That's not SPAM,
That's My Newsletter!
Feature Article: by Jessica Albon

1. Never send your newsletter unsolicited, not even to current
or past customers (it's easy enough to ask them if they'd like
to be subscribed with a personal email).


In fact, it's a risk even to send your newsletter to a list you've purchased no matter what you've been told about the intent of the list's subscribers-can you be sure all of the subscribers expected to receive your email on widgets just because they checked a box saying they were interested in widgets? This will help keep you off the "blacklists" that are available to Spam filters.

Provide what you say you will, when you say you will. Don't mislead your audience at the subscribing stage and don't send out emails with manipulative subject lines.

Not only is this not good for your reputation, but it may also trigger common Spam filters. Cathy Stucker, publisher of Bright Ideas, advises sending your newsletter with the newsletter's name as the beginning of the subject line, saying, "Subscribers recognize [the newsletter], and it makes it easy to keep issues together."

Don't type all in caps.
A hallmark of the Nigerian Bank Scam, typing all in caps isn't just rude; it may get your newsletter forwarded to a blacklist. Additionally, make sure to capitalize the beginnings of your sentences and otherwise use professional grammar and punctuation. An unprofessional email may be more likely to arouse the suspicions of your readers.

Andy Birol, of Birol Growth Consulting (, suggests maintaining credibility is also crucial, saying if "the audience sees you as credible and your message as truly adding value [then] you will have people who choose to get it."

Some ezine publishers have found their ezines are so popular, people who stop receiving the emails actually complain.

Make your policy clear.
Tell readers how to unsubscribe at your website and in your newsletter. Let them know who to contact if they have any trouble. And, of course, make sure to follow through immediately.



Steer clear of subject lines that scream SPAM!
Words like "free," "limited time," and "money" often trigger Spam filters. Take a look at the Spam in your own inbox for examples of words not to use.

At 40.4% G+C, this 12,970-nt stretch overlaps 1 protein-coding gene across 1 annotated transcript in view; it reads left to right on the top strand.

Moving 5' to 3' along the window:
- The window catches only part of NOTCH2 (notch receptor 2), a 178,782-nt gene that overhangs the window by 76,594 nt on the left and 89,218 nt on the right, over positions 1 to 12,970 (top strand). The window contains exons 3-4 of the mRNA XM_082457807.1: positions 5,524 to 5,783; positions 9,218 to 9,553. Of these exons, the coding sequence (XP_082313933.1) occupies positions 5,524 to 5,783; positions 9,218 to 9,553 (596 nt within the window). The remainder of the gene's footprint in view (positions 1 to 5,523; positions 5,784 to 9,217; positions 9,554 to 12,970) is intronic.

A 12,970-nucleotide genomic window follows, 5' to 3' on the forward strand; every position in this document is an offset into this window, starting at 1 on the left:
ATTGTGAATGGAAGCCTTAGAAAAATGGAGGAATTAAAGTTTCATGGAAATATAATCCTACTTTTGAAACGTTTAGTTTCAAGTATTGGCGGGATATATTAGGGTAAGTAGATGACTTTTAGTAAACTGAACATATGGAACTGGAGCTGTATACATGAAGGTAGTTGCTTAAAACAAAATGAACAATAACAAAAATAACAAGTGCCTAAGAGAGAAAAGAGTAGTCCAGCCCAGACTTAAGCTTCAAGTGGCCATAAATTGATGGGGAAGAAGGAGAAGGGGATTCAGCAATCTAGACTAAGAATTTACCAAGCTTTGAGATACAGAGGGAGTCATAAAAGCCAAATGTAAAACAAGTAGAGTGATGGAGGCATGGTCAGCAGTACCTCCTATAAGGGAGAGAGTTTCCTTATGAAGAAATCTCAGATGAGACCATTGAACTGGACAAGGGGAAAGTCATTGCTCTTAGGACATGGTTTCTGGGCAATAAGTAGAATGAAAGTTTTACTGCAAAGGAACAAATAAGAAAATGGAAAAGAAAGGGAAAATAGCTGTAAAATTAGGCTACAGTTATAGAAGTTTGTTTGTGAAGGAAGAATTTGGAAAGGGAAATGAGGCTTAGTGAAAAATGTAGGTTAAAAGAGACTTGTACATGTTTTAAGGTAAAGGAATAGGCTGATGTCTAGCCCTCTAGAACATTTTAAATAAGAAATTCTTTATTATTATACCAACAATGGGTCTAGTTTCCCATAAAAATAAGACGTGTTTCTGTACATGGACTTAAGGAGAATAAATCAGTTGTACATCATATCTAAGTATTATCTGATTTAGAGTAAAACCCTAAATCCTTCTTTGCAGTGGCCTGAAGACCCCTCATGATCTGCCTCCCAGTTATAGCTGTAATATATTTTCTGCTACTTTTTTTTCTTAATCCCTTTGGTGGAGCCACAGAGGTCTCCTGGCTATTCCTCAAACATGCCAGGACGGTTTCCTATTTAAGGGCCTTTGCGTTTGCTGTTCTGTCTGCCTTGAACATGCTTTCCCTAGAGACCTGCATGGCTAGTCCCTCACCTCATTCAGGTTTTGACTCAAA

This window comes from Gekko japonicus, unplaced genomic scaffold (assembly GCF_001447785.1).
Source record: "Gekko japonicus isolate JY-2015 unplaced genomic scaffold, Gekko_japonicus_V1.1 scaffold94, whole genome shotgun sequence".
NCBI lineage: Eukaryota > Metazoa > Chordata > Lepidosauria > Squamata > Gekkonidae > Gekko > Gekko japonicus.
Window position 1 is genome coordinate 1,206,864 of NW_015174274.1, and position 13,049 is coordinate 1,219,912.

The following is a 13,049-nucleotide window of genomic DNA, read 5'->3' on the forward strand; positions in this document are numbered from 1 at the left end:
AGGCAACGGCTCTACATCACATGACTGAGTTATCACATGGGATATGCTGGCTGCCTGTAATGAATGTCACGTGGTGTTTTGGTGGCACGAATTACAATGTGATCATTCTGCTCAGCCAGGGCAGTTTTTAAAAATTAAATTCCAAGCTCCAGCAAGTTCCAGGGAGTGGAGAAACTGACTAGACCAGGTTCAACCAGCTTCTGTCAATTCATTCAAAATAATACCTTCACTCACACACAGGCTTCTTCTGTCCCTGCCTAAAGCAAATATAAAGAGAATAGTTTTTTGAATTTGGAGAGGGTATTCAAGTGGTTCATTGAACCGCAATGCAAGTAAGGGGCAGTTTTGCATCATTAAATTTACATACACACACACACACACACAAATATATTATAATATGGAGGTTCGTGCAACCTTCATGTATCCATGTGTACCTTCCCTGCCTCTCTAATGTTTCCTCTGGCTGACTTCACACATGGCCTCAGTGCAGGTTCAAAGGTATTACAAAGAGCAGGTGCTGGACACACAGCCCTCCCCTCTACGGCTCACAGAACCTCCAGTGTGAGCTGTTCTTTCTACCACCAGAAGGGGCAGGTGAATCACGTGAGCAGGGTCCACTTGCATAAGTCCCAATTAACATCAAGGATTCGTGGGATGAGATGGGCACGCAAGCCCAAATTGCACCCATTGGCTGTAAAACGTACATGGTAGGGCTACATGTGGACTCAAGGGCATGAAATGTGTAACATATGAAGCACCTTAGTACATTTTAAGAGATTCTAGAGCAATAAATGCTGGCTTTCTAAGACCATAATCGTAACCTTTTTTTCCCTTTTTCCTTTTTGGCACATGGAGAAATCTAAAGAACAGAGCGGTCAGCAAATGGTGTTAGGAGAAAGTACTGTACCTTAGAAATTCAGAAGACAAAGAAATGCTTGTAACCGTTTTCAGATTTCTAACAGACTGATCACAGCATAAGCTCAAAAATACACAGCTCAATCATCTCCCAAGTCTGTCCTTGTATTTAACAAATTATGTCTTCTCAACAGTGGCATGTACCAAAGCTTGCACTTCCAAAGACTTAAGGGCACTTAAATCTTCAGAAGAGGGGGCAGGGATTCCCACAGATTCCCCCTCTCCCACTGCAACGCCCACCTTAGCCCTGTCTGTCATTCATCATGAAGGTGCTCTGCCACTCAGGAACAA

Offer directions for "subscribing" and "unsubscribing."
Spammers often use the word "remove" in their emails, so you'll want to avoid it at all costs. Plus, in some Spam filters, you actually lose points (the fewer points, the less likely an email is Spam) when you offer subscribing and unsubscribing instructions.

Send it from a reputable domain name,
or better yet, your own. Free email addresses are often used heavily by Spammers, so you'll want to stay away from them if at all possible. If your host doesn't offer mailing list capabilities, Maria suggests You may also find to be effective.

Don't send attachments.
Most email readers regard attachments with suspicion anyway and the attachment may trigger Spam filters set up to screen adult material.

Both are good reasons to send your entire email in the body of the email. Still not convinced? Many of your readers will have limited inbox space-by avoiding attachments you won't give them an extra reason to delete your newsletter unread.

When you keep up-to-date on the latest Spam filter technology, you may find Spam filters are actually your allies-they may mean your newsletter will have less competition in your reader's inbox.


For those of us who receive
way too many unsolicited emails,

Spam filters are a blessing. According to Maria Gracia,
Publisher of Get Organized Now!

Spam "filters are powerful tools for keeping one organized." Switch to the publisher's side of the desk, though, and Spam filters can become problematic.

Before you can keep your opt-in newsletter out of the Spam filter's reach, you have to learn a little about the kinds of Spam filters available. Currently, options range from those installed by an ISP, like Spam Assassin, to those that run with another program, like Microsoft's Outlook, as is the case with cloudmark's SpamNet.

Spam Assassin uses a point system to determine whether or not a piece of email is Spam. The more points a particular email collects, the more likely it is to be Spam. SpamNet not only filters based on key words (free!, for instance), but also allows users to submit Spam to then be blocked for other users.

Most Spam filters use some sort of blacklist of known Spammers to block emails.

The other component you'll need to be aware of is the blacklist. As mentioned, most of the available Spam filters use one or more of these collections of email addresses and domain names that send out a lot of Spam. Blacklists are primarily compiled by volunteers.

In other words, you mail them the Spam you receive in your inbox, they take a look at it and then decide whether or not to add the sender to their list.

Because Spam filters have both a computer component (such as the points system used by Spam Assassin), and a human component (such as the blacklists and the new system from SpamNet), you'll need to make sure your newsletter doesn't raise flags in either camp. Here are some suggestions for avoiding problems.

About the Author: Feature Article: by Jessica Albon
Do you want your newsletter to look just like your competition? Of course not! That's why you need The Write Exposure; they'll design a newsletter focused on your USP. Visit their website at: 

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